Faith-Based Upswing

by Amy Sherman

American Outlook, Spring 2002

President George W. Bush’s recent appointment of Jim Towey to head the White House Office of Faith-Based and Community Initiatives should breathe some new life into the president’s initiative, which encourages religious groups to get involved in solving problems in their communities. But at the same time, the initiative has been linked to the volunteerism push of the newly created Freedom Corps, and the administration has abandoned efforts to expand Charitable Choice guidelines that protect the religious character of faith-based organizations (FBOs) that participate in federal social welfare programs. Supporters of the faith-based initiative recognize the need for some adjustments to political realities, yet fear that the White House may be compromising too much. Critics gloat that the initiative is dead. An examination of activity outside the Washington Beltway, however, reveals that the initiative is alive and well—due in large measure to Bush’s vigorous championing of FBOs over the past few years.

Our new report tracking Charitable Choice implementation in fifteen states (representing geographic and population diversity) shows that government-faith collaboration is growing rapidly. The study documents examples of government contracting with FBOs under the four federal programs regulated by Charitable Choice: Temporary Assistance to Needy Families, Welfare to Work, the Community Services Block Grant, and the Substance Abuse and Mental Health Services Administration.

Our research team uncovered more than 700 new or recent contracts involving 587 FBOs. States are continuing the trend that began a few years ago, after public officials recognized Charitable Choice’s prospects for facilitating increased partnership between state and local welfare agencies and nontraditional FBOs (those without a previous history of government collaboration.) We first surveyed nine of the fifteen states two years ago. Since that time, all but one have significantly increased their contracting with FBOs. In Wisconsin, for example, FBO contracting has multiplied tenfold. California’s number of contracts jumped from 11 to 96, and Michigan’s from 9 to 129. Our preliminary analysis indicates that slightly over half the contracts we uncovered are with “new players.”

Not only are states partnering more often with FBOs, they are also purchasing a broader array of services from them. We found over forty different kinds of programs, including job training, summer camps for at-risk youth, domestic-violence intervention, fatherhood initiatives, literacy classes, and care for the homeless. That compares to only eight categories of service found in the previous study.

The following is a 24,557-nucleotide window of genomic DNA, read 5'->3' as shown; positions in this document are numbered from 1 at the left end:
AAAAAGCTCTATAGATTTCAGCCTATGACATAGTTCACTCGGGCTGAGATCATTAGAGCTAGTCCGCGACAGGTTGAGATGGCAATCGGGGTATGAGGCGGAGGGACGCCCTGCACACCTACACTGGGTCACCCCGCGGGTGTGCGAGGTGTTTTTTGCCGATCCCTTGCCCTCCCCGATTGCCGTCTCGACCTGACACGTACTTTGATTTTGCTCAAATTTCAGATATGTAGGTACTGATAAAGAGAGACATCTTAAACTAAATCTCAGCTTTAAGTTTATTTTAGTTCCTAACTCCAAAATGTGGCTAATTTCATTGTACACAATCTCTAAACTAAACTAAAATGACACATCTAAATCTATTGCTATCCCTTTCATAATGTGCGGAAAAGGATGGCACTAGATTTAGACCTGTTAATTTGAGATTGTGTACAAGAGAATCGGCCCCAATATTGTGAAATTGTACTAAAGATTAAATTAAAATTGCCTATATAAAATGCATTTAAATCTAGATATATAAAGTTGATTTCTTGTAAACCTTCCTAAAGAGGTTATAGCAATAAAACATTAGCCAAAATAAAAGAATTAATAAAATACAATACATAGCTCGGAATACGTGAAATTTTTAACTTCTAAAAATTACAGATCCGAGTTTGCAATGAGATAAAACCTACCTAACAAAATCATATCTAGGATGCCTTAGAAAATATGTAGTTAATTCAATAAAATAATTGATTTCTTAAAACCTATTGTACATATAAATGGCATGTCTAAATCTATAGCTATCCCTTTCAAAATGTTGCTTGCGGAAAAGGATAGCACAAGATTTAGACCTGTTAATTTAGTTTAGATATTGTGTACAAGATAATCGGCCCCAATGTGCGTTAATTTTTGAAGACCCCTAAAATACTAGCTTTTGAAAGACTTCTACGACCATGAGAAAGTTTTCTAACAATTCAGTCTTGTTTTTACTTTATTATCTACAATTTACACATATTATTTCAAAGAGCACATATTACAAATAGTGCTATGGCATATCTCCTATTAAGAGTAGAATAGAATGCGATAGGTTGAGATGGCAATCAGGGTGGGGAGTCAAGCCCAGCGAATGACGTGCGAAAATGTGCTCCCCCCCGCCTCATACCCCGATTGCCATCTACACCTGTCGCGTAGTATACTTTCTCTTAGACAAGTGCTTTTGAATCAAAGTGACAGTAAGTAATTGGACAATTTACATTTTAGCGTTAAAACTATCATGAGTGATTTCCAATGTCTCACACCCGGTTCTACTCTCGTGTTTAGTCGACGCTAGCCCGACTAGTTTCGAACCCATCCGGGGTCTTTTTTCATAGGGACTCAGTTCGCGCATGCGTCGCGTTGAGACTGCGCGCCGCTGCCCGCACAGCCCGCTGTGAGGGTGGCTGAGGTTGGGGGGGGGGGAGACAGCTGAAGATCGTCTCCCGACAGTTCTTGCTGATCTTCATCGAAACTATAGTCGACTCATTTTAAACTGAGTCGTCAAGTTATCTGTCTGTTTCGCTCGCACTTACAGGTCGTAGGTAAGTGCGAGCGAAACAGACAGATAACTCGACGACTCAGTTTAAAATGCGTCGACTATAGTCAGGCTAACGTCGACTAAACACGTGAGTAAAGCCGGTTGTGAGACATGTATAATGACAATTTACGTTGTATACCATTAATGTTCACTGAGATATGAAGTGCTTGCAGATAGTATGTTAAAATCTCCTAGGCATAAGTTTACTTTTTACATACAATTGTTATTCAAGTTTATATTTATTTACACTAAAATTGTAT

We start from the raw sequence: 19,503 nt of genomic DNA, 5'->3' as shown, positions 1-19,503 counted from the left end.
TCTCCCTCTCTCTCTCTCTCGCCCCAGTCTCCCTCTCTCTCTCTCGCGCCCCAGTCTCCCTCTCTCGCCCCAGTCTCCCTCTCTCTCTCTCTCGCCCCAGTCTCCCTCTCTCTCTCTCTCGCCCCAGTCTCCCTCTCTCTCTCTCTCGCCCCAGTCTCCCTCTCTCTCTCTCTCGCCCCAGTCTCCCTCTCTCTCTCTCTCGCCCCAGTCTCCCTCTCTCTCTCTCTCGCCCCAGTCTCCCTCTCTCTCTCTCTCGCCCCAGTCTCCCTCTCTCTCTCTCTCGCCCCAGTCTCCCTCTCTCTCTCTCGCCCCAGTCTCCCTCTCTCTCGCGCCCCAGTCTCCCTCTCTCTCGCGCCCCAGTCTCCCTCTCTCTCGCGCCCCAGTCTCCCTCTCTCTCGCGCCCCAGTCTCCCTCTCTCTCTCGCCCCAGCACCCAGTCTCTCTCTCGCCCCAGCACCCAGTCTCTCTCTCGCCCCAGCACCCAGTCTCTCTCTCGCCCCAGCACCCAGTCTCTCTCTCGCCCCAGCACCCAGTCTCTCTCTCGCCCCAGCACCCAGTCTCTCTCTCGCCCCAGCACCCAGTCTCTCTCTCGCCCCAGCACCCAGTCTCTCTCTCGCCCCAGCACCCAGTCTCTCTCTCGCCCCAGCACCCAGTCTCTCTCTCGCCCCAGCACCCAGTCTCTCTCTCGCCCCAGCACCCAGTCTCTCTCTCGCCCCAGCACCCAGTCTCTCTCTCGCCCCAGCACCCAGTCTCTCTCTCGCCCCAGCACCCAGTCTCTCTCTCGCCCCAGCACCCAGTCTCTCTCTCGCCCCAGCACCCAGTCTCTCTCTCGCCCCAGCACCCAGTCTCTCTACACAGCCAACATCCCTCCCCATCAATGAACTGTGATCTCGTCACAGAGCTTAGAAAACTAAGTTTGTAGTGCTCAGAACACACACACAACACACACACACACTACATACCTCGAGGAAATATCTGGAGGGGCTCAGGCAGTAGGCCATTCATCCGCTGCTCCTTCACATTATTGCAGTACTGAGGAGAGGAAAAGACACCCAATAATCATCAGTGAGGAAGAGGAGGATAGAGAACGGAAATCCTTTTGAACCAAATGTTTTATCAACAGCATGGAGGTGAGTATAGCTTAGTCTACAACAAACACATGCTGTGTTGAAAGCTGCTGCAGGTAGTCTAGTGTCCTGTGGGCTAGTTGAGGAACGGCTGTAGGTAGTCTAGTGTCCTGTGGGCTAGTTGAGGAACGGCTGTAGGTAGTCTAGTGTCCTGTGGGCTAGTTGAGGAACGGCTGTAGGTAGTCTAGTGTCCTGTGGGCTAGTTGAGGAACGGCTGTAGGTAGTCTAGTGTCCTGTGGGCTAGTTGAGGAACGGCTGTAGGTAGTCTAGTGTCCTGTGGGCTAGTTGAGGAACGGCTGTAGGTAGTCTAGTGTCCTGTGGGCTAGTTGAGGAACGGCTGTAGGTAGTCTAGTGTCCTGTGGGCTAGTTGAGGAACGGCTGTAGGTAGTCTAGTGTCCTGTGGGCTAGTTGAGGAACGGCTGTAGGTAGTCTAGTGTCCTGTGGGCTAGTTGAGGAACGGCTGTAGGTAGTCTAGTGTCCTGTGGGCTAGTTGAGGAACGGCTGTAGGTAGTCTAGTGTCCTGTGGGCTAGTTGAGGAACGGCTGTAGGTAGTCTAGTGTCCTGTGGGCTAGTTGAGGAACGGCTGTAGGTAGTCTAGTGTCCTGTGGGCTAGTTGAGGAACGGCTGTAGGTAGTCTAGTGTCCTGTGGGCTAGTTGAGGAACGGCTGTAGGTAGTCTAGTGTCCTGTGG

Local governments, in fact, are increasingly looking to congregations for help in dealing with particularly thorny welfare cases. In New York City and Syracuse, New York, for example, churches are assessing why some recipients of aid refuse to work, as required, and are helping these individuals to overcome their barriers, secure employment, and lift the sanctions imposed on them by the state for not working. This activity parallels that being done in California and Ohio, where churches are being asked to find needy people who have fallen through the cracks. These states recognize that church leaders in distressed neighborhoods know where to find hurting people and how to win their trust.

Moreover, many FBOs are providing aid to people not eligible for government welfare programs. These individuals—boyfriends with criminal records, for example—can drag down welfare-to-work aspirants by draining their emotional and financial resources. As the faith community serves those outside the system, many inside it benefit. The result: more successful welfare exits and increased taxpayer savings.

Though growing, the total amount of government contracting with FBOs under Charitable Choice remains modest. But the broader ripple effects of Bush’s “pro-faith” bully pulpit (as governor, presidential candidate, and president) must be considered in a fair evaluation of the faith-based initiative’s impact. In the last two years, several states and localities have launched their own faith-based initiatives. California’s governor has poured $50 million into FBOs to provide job training for some of the state’s hardest-to-serve populations (and just announced new grants totaling over $7 million, on April 4). Florida’s legislature is earmarking 15 percent of the state’s Workforce Investment Act youth funds for FBOs and investing $5 million in faith-based rehabilitation programs in state prisons. Michigan’s $5 million “IDA Partnership” is working with faith-based credit unions to run personal savings programs (“Individual Development Accounts”) for the poor. Sixteen states and more than one hundred cities have announced or established their own offices of faith-based and community initiatives to foster increased collaboration in serving disadvantaged families.

Perhaps all this would have occurred without Charitable Choice and Bush’s advocacy, but it is unlikely. Though its accomplishments thus far in Washington have been modest, the faith-based initiative is making strong headway where it counts most: on the streets of America. Today’s greater diversity of service providers and programs means better coverage and more choices for our low-income neighbors.

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